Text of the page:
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Magus 1990

January 7, 2013

The point of this post is to publish the poem of a dear friend. But first, some context.

There seems to be a small debate going on among my clergy friends right now about whether to observe Epiphany as a day or as a season. As a day, Epiphany marks the arrival of the magi to honor the baby Jesus. Many of us had processions in our congregations yesterday, and we sang of “We Three Kings” who come “From a Distant Home.” In White Plains, where I live, a local Catholic ministry called El Centro Hispano had a large “Three Kings Day” party with gifts for all the children. In fact, in many parts of the world, the Day of Epiphany is a larger holiday than Christmas.

As a season, however, Epiphany is a time in which the identity of Jesus becomes clear and clearer to all those who will look and see. But few of us mark this season liturgically. Though the lectionary provides a rich selection of scripture to tell a story of a gathering of witnesses to Jesus special identity, the Presbyterian Planning Calendar would have us change our colors to green and call this simply Ordinary Time. (I have, in the past, described the color green during Epiphany as the color of growth; but since green is also the color of ordinary time, for the same reason, the special identity of Epiphany is easily lost).

We miss something important if we see the time between Christmas and Lent as full of “nothing special.” Transfiguration is not only the prefiguration of Lent but the culmination of Epiphany. So in my congregation our paraments will remain white until Ash Wednesday, and I wear a blue stole (the color of baptismal water).

If you participate in a worshipping Christian community, I would love to hear how you mark Epiphany?  Do you mark it as a day; a season; both?

Now the poem.

Clifford E. Swartz was a legendary physics professor at Stony Brook University on Long Island. To many he was a scientist, teacher, and a gifted writer with a knack for explaining complicated concepts in way any child could grasp. But to me, he was a parishioner and a friend.

Cliff was also a keen observer of life, which is demonstrated in the poems and plays he wrote throughout his life. Almost all of them were read or performed at the Setauket Presbyterian Church, where I served for fifteen years, and many were keen observations on our life together.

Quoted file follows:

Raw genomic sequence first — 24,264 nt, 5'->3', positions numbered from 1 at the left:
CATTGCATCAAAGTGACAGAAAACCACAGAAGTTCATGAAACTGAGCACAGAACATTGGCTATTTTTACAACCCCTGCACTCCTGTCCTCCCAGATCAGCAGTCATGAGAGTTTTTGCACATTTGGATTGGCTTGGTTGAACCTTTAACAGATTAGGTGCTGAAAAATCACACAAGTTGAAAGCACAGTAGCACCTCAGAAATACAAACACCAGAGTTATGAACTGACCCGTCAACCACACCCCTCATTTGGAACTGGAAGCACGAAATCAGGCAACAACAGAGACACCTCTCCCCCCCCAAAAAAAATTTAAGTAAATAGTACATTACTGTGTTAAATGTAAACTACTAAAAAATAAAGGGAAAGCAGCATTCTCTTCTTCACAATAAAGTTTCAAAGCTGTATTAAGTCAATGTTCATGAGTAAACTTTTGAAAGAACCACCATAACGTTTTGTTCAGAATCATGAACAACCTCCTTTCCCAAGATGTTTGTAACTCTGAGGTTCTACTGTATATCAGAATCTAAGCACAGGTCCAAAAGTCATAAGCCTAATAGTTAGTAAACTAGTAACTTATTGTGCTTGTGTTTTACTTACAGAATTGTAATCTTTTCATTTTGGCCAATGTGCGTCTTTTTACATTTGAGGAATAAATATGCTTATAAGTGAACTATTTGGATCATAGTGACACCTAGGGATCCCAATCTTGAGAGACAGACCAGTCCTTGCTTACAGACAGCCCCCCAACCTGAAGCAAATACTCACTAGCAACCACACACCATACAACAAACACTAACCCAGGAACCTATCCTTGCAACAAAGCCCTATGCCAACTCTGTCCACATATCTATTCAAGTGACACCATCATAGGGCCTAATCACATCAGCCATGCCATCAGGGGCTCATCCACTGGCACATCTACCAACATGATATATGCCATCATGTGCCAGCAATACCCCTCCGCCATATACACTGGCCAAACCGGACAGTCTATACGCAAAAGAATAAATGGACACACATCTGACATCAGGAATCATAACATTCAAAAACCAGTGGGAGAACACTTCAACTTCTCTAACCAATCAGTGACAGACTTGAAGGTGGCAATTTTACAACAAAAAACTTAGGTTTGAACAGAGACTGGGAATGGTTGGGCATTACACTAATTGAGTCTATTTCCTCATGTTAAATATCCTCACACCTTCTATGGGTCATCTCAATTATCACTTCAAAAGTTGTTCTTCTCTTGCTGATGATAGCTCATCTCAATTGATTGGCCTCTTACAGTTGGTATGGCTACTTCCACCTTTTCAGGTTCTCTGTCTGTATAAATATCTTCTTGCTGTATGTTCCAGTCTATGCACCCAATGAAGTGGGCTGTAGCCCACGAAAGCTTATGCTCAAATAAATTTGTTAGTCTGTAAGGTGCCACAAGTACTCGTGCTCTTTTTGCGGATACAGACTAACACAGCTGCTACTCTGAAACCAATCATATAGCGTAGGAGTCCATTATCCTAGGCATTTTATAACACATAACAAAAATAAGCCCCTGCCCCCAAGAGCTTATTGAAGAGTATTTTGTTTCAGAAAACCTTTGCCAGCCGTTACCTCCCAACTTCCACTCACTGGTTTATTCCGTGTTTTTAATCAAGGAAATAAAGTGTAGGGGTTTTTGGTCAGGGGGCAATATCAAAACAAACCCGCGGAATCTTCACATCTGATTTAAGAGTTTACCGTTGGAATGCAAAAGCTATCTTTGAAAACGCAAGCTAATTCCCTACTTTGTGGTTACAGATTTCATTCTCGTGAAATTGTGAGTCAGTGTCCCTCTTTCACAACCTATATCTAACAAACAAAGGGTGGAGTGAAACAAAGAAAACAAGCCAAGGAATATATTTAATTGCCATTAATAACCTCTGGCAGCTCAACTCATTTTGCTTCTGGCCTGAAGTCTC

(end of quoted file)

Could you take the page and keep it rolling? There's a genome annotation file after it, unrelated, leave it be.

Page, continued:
Cliff’s poem, titled Magus, reflects our weary return to rituals of the year, which yet have the capacity to open us again to the wonder of life. The copy I have is in a manuscript Cliff gave me while he was preparing it for publication. The poem is called “Magus 1990,” though when it was finally published it appeared as “Magus 2000”. It appeared in a collection of his Christmas Poems called Miracles – and Other Matters (Trafford Publishing, 2006), published just before Cliff’s death. I thank his daughter Tammy for permitting me to publish it here.

May this poem help you be open to the miracle of this season, as who Jesus is becomes clear and clearer to all of us.


Magus 1990, Clifford E. Swartz

I almost didn’t go this year.

It always comes at the wrong time,

With the students still here,

And one conference after another.

If it hadn’t been for Balthazar,

I would have stayed home.

But he’s getting on in years,

And I hate to disappoint him.

“It’s tradition,” he said.

“They expect us, you know,

And if we didn’t come,

It wouldn’t be the same.”

Of course it’s not like it used to be

Before the TV and the planes.

I remember when Eliot led the tour,

With his refractory camels,

And conditions, as he might say,

Satisfactory. No, now we can

Pack up and be there the same day.

We stay at the Bethlehem Hilton,

Some distance from the stable,

As you can imagine,

But within easy reach by car.

Who go through this annual ritual?

The angel choirs still need rehearsing,

And the shepherds seem to lose their zest,

Though they were always out of character,

Trying too hard to be bucolic.

As usual, Joseph seems bewildered

In a role that was never clear.

It’s Mary that I come to see,

Exhausted, shy, and yet triumphant.

The creator, in human form.

Out of love she had begotten

Intelligence and comprehension,

Hunger and satisfaction,

Hatred and pity.

All the human passions, successes and failures.

Her love cries and she feeds it.

It was an ordinary birth,

Which we celebrate in honor

Of all new births, all new creations,

All new chances to begin again.

Once I saw a star explode

Where none had been before.

It was an old star, dying, and in its death

Gave life to planets yet unborn.

In our line of work, we live in mystery,

Hoping for revelation.

So I will go again to Bethlehem,

And kneel and celebrate

With shepherds and with kings.


I would encourage you to seek out more of Cliff’s poetry, as well as his plays. Many of his collections are readily available through If you do, please consider getting to the amazon webpage through my congregation’s website – a portion of your purchase will then support the mission and ministry of the vibrant, multicultural Christian community I now serve.

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